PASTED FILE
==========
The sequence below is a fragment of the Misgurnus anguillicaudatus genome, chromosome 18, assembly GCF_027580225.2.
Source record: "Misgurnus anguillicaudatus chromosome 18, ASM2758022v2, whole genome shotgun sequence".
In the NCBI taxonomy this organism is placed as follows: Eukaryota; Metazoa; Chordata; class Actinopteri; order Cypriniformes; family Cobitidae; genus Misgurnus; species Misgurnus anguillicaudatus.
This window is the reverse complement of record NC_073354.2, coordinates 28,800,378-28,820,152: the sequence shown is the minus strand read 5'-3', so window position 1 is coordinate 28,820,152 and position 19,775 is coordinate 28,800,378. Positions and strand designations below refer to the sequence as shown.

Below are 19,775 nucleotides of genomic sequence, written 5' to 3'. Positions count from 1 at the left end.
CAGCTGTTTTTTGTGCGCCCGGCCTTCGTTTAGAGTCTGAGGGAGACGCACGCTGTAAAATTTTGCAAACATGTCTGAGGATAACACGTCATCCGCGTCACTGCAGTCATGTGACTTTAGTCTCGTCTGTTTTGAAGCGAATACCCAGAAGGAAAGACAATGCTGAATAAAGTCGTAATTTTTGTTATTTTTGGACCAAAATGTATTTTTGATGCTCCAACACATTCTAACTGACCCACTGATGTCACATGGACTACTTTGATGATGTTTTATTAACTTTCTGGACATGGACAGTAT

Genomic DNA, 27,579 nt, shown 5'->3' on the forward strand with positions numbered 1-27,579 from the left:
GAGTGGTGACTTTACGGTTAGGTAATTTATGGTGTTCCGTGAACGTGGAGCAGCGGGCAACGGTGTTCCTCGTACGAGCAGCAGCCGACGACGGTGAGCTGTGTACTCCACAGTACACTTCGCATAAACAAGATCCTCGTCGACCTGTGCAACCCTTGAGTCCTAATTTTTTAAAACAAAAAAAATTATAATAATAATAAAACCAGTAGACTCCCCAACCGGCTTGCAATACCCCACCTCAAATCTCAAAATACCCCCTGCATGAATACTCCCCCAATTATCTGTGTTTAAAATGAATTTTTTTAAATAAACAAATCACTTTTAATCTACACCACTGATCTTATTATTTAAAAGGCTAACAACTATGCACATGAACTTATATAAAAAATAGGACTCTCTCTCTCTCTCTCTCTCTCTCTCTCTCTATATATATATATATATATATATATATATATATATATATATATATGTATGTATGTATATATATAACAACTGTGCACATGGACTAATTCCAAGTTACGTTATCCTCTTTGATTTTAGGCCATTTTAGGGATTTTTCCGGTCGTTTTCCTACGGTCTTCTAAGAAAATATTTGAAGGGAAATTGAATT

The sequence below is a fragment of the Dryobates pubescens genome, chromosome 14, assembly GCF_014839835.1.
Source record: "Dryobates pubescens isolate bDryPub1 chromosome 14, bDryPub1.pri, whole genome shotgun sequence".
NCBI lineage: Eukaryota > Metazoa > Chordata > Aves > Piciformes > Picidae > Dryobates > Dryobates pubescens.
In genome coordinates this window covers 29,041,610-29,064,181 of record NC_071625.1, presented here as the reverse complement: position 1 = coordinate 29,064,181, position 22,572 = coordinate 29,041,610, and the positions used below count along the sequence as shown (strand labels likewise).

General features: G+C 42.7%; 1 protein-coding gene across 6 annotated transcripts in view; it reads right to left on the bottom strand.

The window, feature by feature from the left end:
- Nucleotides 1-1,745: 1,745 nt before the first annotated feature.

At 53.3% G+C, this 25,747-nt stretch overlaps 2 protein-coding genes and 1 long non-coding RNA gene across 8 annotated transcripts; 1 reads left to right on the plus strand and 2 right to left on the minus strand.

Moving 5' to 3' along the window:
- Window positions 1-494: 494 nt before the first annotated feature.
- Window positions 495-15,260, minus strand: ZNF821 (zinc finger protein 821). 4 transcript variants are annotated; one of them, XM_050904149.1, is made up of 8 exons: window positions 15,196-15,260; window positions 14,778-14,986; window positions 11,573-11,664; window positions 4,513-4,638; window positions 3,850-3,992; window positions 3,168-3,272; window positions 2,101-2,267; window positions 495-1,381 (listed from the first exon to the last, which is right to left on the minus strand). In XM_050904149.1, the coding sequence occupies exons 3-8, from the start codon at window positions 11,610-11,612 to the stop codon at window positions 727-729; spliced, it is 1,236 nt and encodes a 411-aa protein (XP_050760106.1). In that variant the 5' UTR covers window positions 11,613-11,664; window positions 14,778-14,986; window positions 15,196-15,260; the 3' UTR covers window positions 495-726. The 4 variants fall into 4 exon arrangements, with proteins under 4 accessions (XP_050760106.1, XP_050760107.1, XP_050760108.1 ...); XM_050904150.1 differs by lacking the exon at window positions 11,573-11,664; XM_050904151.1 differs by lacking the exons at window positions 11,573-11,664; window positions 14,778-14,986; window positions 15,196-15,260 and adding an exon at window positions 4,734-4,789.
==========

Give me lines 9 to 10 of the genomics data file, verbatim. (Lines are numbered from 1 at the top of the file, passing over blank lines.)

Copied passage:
The sequence below is a fragment of the Dryobates pubescens genome, chromosome 14, assembly GCF_014839835.1.
Source record: "Dryobates pubescens isolate bDryPub1 chromosome 14, bDryPub1.pri, whole genome shotgun sequence".